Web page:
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An Interview with Robert Raymond — Joannes Rhino - Bali Online Editor " />
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04 Jul

Starting with a used electric IBM into all nights writing of satisfaction, meet Robert Raymond…


JR: Tell us about yourself. What made you decide to start writing something? What or who influences you?

RR: While I was stationed at Fort Stewart Georgia for my last year before discharge, I picked up a book at the library. Jules Verne’s Twenty Thousand Leagues Under The Sea. I loved that book and then and there, I decided I’d give writing a try. I did not know how to type, and so I went to night school on the base. I banged away until I learned the key board. I was only making typos every other word. I found a junk shop in Savanna and I bought a very used Royal typewriter. I continued to bang away on it in the evenings.


JR: Do you have any formal education in creative writing? Do you think formal education in writing is necessary?

RR: When I was discharged from the army, thanks to the GI Bill I signed up for a course from Famous Writers School out of Connecticut and I graduated a year later. I thought that I was ready to write my first book. I came up with a story idea and I typed into the night.

My neighbor who was a typewriter repair man sold me a used electric IBM. It was a very large machine. I began typing. What a pleasure that machine was. When I removed the typewritten page it was full of typos. I got out my bottle of white-out and I typed over my mistakes. Next I reinserted the page, lining it up just so and I typed over the white-out and when I finished I removed the paper and I looked at it. It looked horrible.

Try as I did long into many nights I continued to make typo’s. I just could not send a manuscript that looked that bad to anyone and so finally, I had to quit typing. I wrote long hand. Then years later the computer came along. Thank God for the computer!

Many authors have never took a writing course, but you can bet they have studied countless books. Both Fiction and how to books. My best advice is to keep reading and studying and write everyday.


JR: Are you a full-time author? Do you have other activities as main source of income? How do you organise your schedule and time in writing a book?

RR: I have been getting up at three o’clock in the morning for more than ten years to write undisturbed. During some of those years I was going to work at seven-thirty in the morning to earn a living.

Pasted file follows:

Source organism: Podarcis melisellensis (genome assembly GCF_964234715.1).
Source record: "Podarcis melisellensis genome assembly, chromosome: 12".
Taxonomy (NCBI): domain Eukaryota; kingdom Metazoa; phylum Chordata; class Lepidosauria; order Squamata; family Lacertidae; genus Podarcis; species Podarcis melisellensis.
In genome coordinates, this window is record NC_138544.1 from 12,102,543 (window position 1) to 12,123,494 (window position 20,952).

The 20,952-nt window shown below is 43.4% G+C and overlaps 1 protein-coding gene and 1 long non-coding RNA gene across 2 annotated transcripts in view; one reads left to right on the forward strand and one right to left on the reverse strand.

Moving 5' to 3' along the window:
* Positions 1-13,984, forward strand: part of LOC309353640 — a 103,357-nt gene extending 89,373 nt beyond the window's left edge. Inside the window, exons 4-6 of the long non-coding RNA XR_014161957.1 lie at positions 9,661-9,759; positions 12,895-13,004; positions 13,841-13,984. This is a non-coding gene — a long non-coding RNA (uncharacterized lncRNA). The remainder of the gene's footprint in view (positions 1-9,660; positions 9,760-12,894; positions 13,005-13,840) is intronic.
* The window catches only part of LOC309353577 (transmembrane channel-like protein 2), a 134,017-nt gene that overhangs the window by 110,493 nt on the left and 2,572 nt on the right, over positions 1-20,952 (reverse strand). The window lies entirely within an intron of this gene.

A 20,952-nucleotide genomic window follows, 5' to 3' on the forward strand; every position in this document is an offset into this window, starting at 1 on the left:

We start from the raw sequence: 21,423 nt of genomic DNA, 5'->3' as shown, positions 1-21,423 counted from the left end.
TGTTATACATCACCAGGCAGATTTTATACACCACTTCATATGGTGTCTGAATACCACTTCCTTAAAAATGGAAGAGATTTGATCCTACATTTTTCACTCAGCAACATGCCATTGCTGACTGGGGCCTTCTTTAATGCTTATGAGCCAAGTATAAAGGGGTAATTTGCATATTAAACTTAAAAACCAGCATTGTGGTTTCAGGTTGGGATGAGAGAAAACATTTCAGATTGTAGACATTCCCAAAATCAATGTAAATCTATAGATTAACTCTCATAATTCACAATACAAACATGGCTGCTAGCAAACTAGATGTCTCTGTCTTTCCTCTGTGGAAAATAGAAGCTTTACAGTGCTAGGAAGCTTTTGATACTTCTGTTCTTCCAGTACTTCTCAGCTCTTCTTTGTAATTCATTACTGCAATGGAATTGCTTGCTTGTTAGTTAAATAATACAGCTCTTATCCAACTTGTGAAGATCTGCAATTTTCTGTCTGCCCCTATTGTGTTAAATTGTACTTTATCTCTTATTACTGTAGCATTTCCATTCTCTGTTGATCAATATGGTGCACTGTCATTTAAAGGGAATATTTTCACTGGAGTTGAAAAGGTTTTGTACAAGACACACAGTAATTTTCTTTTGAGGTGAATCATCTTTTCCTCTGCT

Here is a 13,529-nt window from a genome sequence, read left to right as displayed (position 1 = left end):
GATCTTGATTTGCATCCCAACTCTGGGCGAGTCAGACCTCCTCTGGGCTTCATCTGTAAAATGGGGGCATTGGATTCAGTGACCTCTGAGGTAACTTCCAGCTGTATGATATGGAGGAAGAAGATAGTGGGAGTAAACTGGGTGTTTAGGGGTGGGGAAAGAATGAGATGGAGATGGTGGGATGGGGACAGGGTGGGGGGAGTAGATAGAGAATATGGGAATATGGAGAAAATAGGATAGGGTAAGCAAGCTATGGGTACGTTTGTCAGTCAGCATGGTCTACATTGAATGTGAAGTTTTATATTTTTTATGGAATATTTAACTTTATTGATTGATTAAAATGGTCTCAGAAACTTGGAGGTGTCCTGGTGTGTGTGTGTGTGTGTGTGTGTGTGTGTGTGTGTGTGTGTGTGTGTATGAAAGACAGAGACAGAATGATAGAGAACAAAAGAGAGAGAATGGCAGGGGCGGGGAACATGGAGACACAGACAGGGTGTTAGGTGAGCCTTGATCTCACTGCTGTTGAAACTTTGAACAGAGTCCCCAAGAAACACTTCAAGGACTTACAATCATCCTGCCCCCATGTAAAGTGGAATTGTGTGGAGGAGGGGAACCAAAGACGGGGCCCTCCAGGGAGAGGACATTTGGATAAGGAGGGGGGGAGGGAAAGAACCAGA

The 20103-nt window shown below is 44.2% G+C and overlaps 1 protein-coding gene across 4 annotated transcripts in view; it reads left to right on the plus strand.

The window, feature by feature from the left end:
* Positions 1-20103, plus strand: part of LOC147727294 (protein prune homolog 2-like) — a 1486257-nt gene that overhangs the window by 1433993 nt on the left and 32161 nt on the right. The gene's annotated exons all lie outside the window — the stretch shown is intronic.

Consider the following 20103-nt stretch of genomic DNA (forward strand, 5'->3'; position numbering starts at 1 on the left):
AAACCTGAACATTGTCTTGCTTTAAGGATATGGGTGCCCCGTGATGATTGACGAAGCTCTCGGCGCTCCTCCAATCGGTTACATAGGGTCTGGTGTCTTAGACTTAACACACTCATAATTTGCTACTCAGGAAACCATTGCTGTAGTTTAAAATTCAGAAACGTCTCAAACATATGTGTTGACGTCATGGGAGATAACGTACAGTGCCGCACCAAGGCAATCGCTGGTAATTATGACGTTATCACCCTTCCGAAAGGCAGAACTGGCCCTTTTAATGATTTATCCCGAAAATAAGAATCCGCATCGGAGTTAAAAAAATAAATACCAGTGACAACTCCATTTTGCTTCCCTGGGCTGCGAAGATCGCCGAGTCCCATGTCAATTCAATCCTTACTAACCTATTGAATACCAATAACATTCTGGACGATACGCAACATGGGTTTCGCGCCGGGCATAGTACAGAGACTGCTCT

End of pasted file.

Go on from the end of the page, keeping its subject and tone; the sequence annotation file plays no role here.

JR: What made you decide to start writing something? What or who influences you?

RR: People often ask me how I get ideas for my stories. When I’m watching or listening to the news or when I’m researching or talking with my girl friend complaining or surprised at what I’ve heard, something clicks and I have another great idea for a novel.


JR: Do you ever face Writer’s Block? If you do, how did you overcome the situation?

RR: A few words about writers block. I never have it. My muse starts running and I try to keep up. I’ve heard that if you suffer from writers block you should just start typing. I do not know if that works, but if I suffered from writers block, I’d give that a try.


Poison Fruit: The Master's SonsJR: Do you have professional designer to design the cover and/or interior of your books? If you do, any recommendation you would like to share to fellow authors?

RR: Book covers. I use on line cover artists on Fiverr. Usually I give them a hint about what I think might make a good cover, but I let them do their thing and usually I like the book covers that they design for me and it does not cost me a fortune.


JR: How do you involve in promoting your books? Any marketing technique you can share?

RR: I self publish on Amazon and Smashwords and I plan to use some of the others in the future. Most traditional publishers want you to do all or most of the marketing anyway.


JR: How many books have you written (published and non-published)?

RR: I have three books published and I shall publish ‘The Forest Club’ this month, Years ago I wrote eight novels and the Forest Club was one of them. I recently edited and I rewrote it on my computer.


Famine to Civil War: An Irish SagaJR: What genre that you normally write, and what draws you to this genre? Do you always write in the same genre

RR: I do not limit myself to a certain genre. I know that it is considered wise to work in just one genre, but when I get an idea that I want to explore I do not care what genre it is, as long as it satisfies me.


JR: Of all the books that you have written down, which book that you think the best one? And what do you think readers will find most appealing about this book? What’s the “real story” behind this book?

RR: Good question. I have a couple of Historical Fiction titles, ‘Poison Fruit’ and ‘Famine to Civil War’. I really like ‘Poison Fruit’ because it is really quiet different. It is a colorful story with many characters, love and tragedy, revenge and a wonderful surprise ending.

I have just started a new book yesterday and I am researching and coming up with ideas and logging them into my computer. I’m really excited about this new book. I believe that I am going to make it a series of three books.


JR: How can readers discover more about you and your works?

RR: If you’d like to check out some of my books you can find them on Amazon Books or Goodreads or Facebook.


 Robert Raymond